An innovative, simple, compact and low cost approach for phase mapping based on the intrinsic modulation of an aperture Near Field Scanning Optical Microscope probe is analyzed and experimentally demonstrated. Several nanoscale silicon waveguides are phase-mapped using this approach, and the different modes of propagation are obtained via Fourier analysis. The obtained measured results are in good agreement with the effective indexes of the modes calculated by electromagnetic simulations. Owing to its simplicity and effectiveness, the demonstrated system is a potential candidate for integration with current near field systems for the characterization of nanophotonic components and devices.
©2011 Optical Society of America
The ability to measure light in the near field by a Near Field Scanning Optical Microscope (NSOM) plays an important role in high resolution imaging [1,2]. Nowadays, NSOM is widely used for the characterization of nano photonic structures, e.g. nano waveguides [3,4], photonic crystals , plasmonic structures [6,7] and metamaterials .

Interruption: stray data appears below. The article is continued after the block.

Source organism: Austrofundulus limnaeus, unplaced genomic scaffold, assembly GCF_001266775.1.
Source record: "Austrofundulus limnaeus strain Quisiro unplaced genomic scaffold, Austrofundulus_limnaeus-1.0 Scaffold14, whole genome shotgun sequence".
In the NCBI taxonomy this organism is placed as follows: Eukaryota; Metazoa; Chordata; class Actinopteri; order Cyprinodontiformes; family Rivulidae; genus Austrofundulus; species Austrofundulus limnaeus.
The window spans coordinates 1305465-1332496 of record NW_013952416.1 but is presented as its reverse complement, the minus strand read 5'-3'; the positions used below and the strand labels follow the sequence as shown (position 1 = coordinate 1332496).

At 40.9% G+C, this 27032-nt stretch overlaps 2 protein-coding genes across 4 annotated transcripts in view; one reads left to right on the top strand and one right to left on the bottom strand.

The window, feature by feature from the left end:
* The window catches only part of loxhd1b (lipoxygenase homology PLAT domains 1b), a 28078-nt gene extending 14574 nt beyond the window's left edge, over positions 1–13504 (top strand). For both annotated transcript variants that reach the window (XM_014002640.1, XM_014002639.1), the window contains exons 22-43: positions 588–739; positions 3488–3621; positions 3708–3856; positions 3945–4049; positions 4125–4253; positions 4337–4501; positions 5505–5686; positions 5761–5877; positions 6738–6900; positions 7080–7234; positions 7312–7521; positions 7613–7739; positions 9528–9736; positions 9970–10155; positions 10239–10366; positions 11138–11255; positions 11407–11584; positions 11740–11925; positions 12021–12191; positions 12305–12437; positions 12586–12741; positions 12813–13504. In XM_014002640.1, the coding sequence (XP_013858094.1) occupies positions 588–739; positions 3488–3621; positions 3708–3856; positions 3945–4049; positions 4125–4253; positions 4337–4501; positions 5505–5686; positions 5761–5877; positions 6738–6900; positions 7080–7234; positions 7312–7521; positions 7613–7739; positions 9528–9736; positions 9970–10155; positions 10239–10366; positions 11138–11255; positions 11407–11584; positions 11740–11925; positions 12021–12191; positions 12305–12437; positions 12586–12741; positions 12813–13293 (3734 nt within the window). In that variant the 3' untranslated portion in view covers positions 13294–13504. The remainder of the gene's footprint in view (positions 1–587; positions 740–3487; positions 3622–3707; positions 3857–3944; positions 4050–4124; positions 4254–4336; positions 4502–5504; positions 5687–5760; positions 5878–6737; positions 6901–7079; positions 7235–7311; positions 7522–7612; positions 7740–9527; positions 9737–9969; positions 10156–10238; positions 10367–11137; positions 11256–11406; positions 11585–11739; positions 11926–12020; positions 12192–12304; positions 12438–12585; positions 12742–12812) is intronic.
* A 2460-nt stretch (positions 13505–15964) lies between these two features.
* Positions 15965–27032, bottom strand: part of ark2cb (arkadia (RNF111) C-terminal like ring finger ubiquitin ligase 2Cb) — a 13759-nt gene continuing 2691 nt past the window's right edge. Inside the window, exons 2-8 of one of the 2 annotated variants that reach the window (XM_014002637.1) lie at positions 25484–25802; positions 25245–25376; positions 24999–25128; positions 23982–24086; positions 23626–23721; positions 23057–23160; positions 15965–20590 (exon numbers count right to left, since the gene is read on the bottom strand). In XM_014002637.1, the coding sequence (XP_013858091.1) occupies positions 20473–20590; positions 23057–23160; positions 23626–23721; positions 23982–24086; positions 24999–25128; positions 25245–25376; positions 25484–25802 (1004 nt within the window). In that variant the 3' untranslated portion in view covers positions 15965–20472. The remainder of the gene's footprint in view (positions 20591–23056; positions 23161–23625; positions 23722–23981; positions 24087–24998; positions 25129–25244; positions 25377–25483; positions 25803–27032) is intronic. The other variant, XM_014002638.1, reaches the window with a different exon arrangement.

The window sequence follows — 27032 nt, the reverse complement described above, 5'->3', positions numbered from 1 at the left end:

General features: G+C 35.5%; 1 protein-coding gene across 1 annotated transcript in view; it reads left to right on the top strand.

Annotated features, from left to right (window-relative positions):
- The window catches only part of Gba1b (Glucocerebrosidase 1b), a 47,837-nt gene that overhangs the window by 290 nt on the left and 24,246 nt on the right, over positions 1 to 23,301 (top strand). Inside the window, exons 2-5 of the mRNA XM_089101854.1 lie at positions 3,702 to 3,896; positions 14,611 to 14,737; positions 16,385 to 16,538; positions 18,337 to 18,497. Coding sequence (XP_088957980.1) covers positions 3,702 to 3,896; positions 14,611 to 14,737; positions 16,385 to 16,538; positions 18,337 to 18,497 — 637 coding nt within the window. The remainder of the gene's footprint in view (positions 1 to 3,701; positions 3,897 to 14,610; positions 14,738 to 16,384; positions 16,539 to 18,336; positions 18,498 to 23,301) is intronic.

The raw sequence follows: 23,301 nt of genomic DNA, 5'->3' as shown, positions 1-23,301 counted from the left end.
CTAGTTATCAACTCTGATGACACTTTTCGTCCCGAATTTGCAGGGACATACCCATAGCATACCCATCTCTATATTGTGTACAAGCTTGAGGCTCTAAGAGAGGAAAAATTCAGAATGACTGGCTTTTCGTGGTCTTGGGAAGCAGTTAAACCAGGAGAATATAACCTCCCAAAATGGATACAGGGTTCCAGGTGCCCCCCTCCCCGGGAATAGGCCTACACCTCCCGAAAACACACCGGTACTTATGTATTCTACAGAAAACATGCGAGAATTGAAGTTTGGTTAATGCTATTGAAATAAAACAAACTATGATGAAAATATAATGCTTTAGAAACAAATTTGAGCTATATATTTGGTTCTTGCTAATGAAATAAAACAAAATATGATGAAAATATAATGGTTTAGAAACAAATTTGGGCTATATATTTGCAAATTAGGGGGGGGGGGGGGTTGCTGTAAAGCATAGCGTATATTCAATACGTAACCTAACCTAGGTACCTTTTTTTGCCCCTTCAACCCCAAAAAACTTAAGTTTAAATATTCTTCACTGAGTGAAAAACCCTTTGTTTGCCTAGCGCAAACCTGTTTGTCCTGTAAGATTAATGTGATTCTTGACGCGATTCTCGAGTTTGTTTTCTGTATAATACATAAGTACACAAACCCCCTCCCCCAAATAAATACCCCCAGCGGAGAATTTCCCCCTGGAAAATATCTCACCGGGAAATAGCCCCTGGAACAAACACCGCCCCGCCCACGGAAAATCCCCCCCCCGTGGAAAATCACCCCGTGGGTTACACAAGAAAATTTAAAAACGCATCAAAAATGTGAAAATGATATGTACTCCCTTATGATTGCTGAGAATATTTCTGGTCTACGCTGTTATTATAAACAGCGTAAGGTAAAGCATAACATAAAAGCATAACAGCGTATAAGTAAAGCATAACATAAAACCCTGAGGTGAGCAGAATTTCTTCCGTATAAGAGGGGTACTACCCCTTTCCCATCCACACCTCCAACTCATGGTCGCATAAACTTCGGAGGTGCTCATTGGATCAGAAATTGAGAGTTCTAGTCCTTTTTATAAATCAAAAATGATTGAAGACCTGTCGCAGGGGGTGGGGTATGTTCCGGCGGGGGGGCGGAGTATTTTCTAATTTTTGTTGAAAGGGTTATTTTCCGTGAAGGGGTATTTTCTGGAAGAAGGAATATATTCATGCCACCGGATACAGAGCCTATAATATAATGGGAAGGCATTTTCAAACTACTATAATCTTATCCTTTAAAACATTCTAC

Typically an NSOM measures the intensity of the light and does not reveal the complex nature of the measured electromagnetic field. In order to measure both the phase and the amplitude of the field, various systems have been proposed and demonstrated both in aperture and in apertureless configurations. For example, in an Aperture Heterodyne NSOM the light is collected by the probe and combined with a reference arm to allow simultaneous measurement of the amplitude and the phase of the light [9–11]. This technique uses Acousto Optic Modulators (AOMs) in order to shift the frequency of the reference arm with respect to the collecting arm and was used for the characterization of large variety of nano-photonic devices [12–17]. These AOMs are integrated into an interferometer that consists of an existing NSOM apparatus. In other works [18,19], the phase and amplitude measurement has been obtained by introducing an additional phase modulator into one of the arms of the interferometer, a modulation that introduces several spectral components in the reference arm which in turn interfere with the probe arm.